Alaska Airlines' computers back up after long outage

Alaska Airlines' computers back up after long outage »Play Video
Passengers faced long lines at Portland International Airport and elsewhere after a computer glitch with the system Alaska Airlines uses to check in passengers.

SEATTLE (AP) - A computer problem caused significant delays Monday morning for all Alaska Airlines flights, according to company officials.

The computers came back online at noon.

The problem was caused by a combination of two fiber optic cuts in the Sprint system, which Alaska uses. The cuts prevented the airline from using their computer system to check in customers.

Sprint spokeswoman Crystal Davis in Reston, Va., says one occurred at a construction site along railroad tracks between Chicago and Milwaukie, and the other was somewhere between Portland and Seattle.
   
If there had been only one disruption, the computer system would've been able to reroute the traffic. She says the failure Monday was caused by the combination of the two cuts. It also affected some other Sprint customers in parts of Washington, Oregon and California.

The airline apologized and asked passengers for patience as lines formed Monday morning at Portland International Airport and at the Seattle-Tacoma International Airport. Alaska is the largest carrier in Seattle.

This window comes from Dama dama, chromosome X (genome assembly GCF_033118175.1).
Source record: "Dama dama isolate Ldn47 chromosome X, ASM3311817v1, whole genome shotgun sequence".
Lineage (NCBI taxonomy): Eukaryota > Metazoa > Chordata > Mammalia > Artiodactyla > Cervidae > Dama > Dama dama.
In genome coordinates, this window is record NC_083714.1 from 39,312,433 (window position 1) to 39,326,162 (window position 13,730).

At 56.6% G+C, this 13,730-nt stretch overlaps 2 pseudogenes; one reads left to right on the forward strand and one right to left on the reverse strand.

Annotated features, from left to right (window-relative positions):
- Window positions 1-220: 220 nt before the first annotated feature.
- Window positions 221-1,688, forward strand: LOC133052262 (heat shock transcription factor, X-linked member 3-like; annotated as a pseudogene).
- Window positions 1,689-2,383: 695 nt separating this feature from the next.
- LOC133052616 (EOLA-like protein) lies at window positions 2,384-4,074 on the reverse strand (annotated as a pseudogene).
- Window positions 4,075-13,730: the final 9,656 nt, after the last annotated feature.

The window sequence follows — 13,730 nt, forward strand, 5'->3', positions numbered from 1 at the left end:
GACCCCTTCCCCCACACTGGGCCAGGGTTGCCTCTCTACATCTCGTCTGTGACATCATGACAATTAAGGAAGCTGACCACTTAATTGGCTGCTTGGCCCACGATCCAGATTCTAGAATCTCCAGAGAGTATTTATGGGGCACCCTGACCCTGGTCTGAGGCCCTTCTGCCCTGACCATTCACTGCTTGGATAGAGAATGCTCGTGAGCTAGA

Alaska employees handed out snacks to try and ease passengers' pain.

"We're doing everything we can to get back on track," Alaska Airlines President and CEO Brad Tilden said at Sea-Tac Airport during an unrelated announcement with Delta Air Lines about a new route.

The technical problem left the airline unable to check in passengers starting at about 7:40 a.m., Alaska Airlines spokeswoman Bobbie Egan said. The airline planned to start manually checking in passengers, according to an announcement at the Sea-Tac terminal about 9 a.m.  

The delays affected flights throughout the carrier's system, Egan said.  

“I’m a little irritated because they’re not saying anything,” Debbie Wadsworth of California said as she waited at PDX. “They tell people to go home, I’m not from here, I don’t have a home to go to."

Lowell Sochie of Canby said he was told the problem was a broken cable located out near the Oregon Coast and the computers would be down for four to five hours. He was trying to get on a flight to Palm Springs to visit his ailing brother.

"It's not good. But what are you gonna do?” he said of the delay.

The Seattle-based Alaska Airlines is the seventh-largest U.S. airline based on passenger traffic and is the dominant U.S. West Coast air carrier. It has an average of 436 flights a day at 64 destinations.

An Alaska spokesperson said things might not be back to normal untl Tuesday.

Alaska and its sister carrier, Horizon Air, are owned by Alaska Air Group.